It's hard for most parents to have these talks with our kids, especially if communication is an issue. But these talks -- whatever form they take -- are absolutely critical. While some autistics are asexual, most are sexual beings. They need to know what their body can do, and as parents, we need to do our best to give them the skills to deal with sexual situations both positive and negative.

But puberty is not just about sex. It's also about a changing sense of self, and that means it's also really important to do everything possible to encourage our teens’ self-esteem. No matter how we are able to communicate with our children, we need to presume competence on their behalf, include them in conversations about them, and let them know we have their back while they get to know their new selves. As autistic advocate Donna Williams writes in her essay Puberty With Autism When You Are Functionally Non-Verbal:

"Whatever the challenges, they are always easier when we like ourselves for this calms the wildness and gives us a better hold on the reins of volition."

Puberty is also a good time to remind ourselves that behavior is communication, regardless of whether or not your child is autistic. As Patti Neighmond writes in How to Tame a Testy Teenager:

"The key in all these disputes, says Abraham, is not to argue with your teen about being angry. Help them understand why they're angry. 'That's something parents can remind themselves about when they see their children struggling with these things. The teenagers are building problem-solving skills and coping skills' that they can rely on for a lifetime, she says. They're becoming stronger people."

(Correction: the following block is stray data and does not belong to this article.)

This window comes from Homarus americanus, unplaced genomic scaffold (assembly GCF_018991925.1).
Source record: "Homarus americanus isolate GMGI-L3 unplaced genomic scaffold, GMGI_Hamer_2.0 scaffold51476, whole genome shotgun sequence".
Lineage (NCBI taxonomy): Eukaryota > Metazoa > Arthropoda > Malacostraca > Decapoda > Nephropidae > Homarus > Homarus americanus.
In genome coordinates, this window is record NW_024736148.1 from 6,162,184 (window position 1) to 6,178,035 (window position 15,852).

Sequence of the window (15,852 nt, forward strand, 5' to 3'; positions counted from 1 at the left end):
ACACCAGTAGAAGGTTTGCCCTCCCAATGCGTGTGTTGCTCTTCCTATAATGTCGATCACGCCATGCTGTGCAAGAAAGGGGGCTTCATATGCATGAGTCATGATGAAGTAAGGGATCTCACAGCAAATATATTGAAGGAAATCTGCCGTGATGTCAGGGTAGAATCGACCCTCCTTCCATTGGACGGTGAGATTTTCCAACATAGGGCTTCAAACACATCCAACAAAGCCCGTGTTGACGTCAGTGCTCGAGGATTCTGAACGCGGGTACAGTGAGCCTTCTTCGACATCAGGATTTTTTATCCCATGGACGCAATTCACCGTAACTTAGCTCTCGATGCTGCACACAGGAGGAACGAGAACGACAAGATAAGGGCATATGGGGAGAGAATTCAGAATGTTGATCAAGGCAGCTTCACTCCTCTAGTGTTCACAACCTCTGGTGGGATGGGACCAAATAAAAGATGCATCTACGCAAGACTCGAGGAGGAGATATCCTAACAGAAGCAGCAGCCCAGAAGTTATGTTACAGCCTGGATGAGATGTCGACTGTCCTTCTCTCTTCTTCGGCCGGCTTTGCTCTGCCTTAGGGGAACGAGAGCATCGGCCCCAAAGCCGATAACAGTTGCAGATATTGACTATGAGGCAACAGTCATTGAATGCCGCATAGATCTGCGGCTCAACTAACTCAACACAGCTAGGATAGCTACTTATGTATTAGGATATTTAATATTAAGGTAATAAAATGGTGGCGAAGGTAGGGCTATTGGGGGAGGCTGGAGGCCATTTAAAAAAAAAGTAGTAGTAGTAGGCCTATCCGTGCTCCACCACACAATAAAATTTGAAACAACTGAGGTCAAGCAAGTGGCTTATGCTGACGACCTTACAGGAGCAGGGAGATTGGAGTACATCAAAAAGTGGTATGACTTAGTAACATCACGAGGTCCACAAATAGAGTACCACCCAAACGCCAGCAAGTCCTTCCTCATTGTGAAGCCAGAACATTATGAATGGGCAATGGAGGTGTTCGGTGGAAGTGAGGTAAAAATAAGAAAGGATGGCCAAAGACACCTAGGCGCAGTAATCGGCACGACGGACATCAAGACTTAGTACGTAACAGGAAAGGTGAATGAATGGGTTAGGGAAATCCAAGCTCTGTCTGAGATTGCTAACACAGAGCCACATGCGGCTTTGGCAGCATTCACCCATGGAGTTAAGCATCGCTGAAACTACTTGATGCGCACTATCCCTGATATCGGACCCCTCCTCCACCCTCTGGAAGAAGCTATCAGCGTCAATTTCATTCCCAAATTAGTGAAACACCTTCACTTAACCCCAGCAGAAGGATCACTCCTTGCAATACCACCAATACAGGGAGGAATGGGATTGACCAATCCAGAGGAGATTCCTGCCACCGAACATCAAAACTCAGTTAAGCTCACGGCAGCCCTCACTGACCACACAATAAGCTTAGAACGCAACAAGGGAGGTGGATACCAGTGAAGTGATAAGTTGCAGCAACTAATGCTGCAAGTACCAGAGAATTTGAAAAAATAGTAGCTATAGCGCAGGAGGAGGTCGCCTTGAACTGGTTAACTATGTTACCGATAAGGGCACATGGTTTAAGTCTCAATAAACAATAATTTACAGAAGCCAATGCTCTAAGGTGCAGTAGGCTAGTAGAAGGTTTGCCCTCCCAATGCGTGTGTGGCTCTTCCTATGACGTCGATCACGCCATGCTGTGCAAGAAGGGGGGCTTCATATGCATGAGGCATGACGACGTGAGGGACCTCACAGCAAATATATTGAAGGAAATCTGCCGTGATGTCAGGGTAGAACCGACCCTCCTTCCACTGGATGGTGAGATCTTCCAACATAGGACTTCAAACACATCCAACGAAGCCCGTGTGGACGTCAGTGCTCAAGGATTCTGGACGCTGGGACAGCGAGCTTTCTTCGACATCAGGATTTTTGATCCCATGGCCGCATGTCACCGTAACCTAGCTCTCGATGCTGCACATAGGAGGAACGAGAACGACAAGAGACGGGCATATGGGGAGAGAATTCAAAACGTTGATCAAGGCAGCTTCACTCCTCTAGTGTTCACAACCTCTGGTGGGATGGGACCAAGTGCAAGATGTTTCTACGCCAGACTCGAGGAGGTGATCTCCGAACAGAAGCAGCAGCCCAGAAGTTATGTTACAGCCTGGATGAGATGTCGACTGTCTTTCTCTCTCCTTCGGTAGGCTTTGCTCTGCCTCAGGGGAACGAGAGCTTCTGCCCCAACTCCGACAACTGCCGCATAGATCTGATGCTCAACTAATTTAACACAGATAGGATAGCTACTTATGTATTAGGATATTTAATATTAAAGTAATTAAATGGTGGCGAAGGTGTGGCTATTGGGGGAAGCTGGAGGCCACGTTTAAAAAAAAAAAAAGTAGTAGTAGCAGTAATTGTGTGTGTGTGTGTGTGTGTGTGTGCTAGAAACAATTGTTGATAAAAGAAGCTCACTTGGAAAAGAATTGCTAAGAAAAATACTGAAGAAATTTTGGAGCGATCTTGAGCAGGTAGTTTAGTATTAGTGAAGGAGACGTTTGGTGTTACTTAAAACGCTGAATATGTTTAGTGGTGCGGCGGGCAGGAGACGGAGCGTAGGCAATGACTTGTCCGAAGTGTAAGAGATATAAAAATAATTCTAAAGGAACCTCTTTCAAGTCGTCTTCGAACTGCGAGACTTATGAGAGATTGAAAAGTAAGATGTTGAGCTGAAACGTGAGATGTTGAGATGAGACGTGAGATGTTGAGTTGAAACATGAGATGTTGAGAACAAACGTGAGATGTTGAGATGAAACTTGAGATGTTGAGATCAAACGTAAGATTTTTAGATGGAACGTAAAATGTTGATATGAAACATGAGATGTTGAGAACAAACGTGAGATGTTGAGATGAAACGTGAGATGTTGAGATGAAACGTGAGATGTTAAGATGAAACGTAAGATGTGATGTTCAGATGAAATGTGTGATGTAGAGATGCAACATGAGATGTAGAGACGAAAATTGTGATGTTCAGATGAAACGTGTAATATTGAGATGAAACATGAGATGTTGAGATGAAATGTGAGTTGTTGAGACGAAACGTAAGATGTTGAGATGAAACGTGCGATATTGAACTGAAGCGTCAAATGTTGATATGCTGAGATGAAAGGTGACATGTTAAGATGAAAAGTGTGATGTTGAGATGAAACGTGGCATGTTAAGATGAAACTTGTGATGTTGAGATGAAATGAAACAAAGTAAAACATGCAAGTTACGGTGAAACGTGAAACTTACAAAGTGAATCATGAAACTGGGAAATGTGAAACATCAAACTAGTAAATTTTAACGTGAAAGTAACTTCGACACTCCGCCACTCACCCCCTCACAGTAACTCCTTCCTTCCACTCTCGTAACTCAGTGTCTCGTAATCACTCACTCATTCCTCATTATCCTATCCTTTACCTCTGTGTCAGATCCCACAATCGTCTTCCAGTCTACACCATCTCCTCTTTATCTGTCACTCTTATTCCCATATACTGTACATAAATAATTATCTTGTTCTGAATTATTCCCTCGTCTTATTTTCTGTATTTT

And puberty is also a time for those of us who write about our kids to think about their privacy, to ask our kids how they feel about being featured, or to consider how they feel about their stories being in the public eye. Different parents have different takes. Autism parent Kristina Chew keeps what I consider a celebratory daily record about her family, including her teen son Charlie, whereas another role-model autism parent, Emily Willingham, decided to stop writing about her son entirely as he approached adolescence.

I understand and respect both approaches, though I personally lean more towards Kristina's thoughtful, love-filled depictions of her family's joys and challenges. I believe that, in a world which rarely acknowledges anything positive about families like mine, it's my duty to share how awesome kids young men like Leo and Charlie can be, how families like ours work. People should be able to catch glimpses of our shared magical moments, like the nights Leo's still-boyish-for-now head droops and then rests heavily on my shoulder as he falls asleep. I know that, like puberty itself, such moments won't last forever, and I want to treasure them -- and Leo letting them happen -- as long as I can.

Additional resources for autism & puberty:


Shannon Des Roches Rosa didn't know "that feeling" was called an orgasm until her late teens, so is a firm believer in frank sex ed for adolescents. She writes and holds various editorial reins at,, and